The wig was a necessity. The scars made her stand out too much. In the past two years, she’d convinced herself not to care so much about them, but the reality was that they did make her stand out and she couldn’t have that.
If she didn’t do something to disguise her looks, it would be far too easy to track her down. And she still suspected it wasn’t enough.
Of course, tonight, it hardly mattered. These girls weren’t paying her any attention at all.
They were too busy staring at their friend’s dress.
“Oh, you can definitely see through it.”
Yeah. Vanya was hard-pressed not to roll her eyes as the girl clapped a hand to her forehead and dramatically cried, “I look like such a
…why didn’t anybody tell me?”
“Well, we thought you knew…”
The dress’s transparency wasn’t going to add or detract from the girl’s would-be sluttiness. Maybe the fact that it didn’t quite cover her lacy boy shorts, her lack of a bra and her very real need for one—
might add to the slut image. Or the fact that she’d already had sex tonight—
. Vanya had seen the girl going at it outside on her way in—and she’d also seen Ms. See-through Dress fucking a different guy in the bathroom here earlier.
Vanya noticed things.
Lots of things—particularly in places like this.
Places like this—rank, nasty dives that made her want to take a bath.
But she needed to be here.
Vanya didn’t even know why.
She just knew she needed to be here.
Even though it was screwing with her head something awful. Too much going on—too much sex, too much anger, too much confusion and chaos and depression and sadness and want and lust and greed…
All the thoughts pressed in on her and she couldn’t block them all out. It was as if she’d walked into the local Best Buy and somebody had jacked up all the speakers to maximum.
She hated it.
The noise, the chaos, they screwed with her shields something awful.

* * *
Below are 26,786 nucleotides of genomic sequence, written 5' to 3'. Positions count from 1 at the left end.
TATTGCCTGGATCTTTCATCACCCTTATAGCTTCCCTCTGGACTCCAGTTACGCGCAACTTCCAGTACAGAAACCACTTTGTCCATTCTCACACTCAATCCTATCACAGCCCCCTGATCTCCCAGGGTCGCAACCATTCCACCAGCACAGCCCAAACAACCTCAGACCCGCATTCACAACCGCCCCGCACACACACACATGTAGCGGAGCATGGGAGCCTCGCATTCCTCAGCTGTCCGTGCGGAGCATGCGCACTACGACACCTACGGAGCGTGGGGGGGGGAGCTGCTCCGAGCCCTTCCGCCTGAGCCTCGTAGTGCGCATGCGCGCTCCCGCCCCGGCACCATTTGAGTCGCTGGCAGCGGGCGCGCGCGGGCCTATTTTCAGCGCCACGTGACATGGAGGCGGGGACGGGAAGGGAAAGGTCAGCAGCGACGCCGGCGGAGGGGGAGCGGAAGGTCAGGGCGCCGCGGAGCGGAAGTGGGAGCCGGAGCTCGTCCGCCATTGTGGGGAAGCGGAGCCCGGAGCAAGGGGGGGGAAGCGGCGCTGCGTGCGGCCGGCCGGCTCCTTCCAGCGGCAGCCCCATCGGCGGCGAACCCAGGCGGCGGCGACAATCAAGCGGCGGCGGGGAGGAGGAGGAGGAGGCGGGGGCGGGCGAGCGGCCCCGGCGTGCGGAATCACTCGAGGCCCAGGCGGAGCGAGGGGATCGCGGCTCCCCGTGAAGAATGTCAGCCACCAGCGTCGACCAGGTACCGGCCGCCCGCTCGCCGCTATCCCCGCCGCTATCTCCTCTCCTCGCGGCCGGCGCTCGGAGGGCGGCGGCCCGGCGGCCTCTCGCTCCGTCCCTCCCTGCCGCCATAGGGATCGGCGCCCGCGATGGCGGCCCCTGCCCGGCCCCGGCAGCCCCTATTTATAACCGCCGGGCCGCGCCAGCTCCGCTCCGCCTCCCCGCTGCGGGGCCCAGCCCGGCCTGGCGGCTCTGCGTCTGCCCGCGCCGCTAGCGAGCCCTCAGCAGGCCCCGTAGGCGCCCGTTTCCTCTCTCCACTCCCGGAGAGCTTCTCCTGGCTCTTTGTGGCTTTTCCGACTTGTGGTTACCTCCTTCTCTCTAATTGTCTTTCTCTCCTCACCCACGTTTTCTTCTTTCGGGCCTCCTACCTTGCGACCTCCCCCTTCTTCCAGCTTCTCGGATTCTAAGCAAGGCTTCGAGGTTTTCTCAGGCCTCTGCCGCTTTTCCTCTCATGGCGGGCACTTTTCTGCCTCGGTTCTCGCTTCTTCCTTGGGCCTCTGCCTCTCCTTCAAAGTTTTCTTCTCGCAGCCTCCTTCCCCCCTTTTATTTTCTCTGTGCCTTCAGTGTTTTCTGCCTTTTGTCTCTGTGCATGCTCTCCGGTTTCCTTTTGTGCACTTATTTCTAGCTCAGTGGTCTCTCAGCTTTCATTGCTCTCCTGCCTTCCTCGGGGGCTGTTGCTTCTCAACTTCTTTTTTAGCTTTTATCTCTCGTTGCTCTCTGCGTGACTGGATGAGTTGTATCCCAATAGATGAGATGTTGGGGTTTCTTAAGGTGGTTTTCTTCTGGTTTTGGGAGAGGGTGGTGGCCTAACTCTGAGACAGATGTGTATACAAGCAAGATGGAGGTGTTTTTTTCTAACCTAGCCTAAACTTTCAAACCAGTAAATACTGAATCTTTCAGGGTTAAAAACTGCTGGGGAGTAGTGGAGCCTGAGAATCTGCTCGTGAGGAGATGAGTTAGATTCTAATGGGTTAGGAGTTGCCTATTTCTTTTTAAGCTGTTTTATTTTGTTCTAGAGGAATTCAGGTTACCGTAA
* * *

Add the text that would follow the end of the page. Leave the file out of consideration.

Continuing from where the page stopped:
She did fine one-on-one, two-on-one, even ten- or twenty-on-one. But a few hundred angry, angsty young adults and not-so-young adults who were trying desperately to pretend they were…hell, it was enough to screw with any psychic’s shields. At least, she’d prefer to think so.
To say her shields were compromised was putting it mildly.
This wasn’t a place she
And if she listened to her instincts, she’d leave because there was danger in every corner here.
She could feel it, all but taste it.
She hadn’t tasted it this strong since the night her sister Irina had died—been killed.
The night Vanya had killed her. Killed her and the demon inside her. At least she’d
the demon died. She didn’t know enough about the demons to know for sure. After all, nobody would tell her. She suspected not many
. Those who could weren’t talking.
A giggle pierced the dark shroud of Vanya’s thoughts and she braced her hands on the cool porcelain of the sink, made herself think. Made herself focus. She needed to get out of here. Back into the club.
The succubae and incubae.
They were her main concern—the reason she was here.
She didn’t need to be worrying about a bunch of giggling, silly girls. Girls who were busy lamenting over a silly, sheer dress and whether or not any of them made a hookup tonight.
Vanya wished that were the biggest concern of her life.
That hadn’t ever been a concern in her life.
She rarely had time for it.
No—her biggest concern was currently centered around the demons who had selected this bar as a feeding ground. Even though they were stronger than her, faster than her…
Even though they could kill her with ridiculous ease.
But then again, that was her goal, wasn’t it?
She couldn’t really make any real progress until she died.
I’ve got a deal for you…
Like it was yesterday, Vanya could remember the night he’d come to her.
His name was Will. Or at least that was the name he’d given her.
He was one of the people who could enlighten her about demons. But he wasn’t too interested in sharing many details with her. At least not yet.
In good time
—that was his favorite line.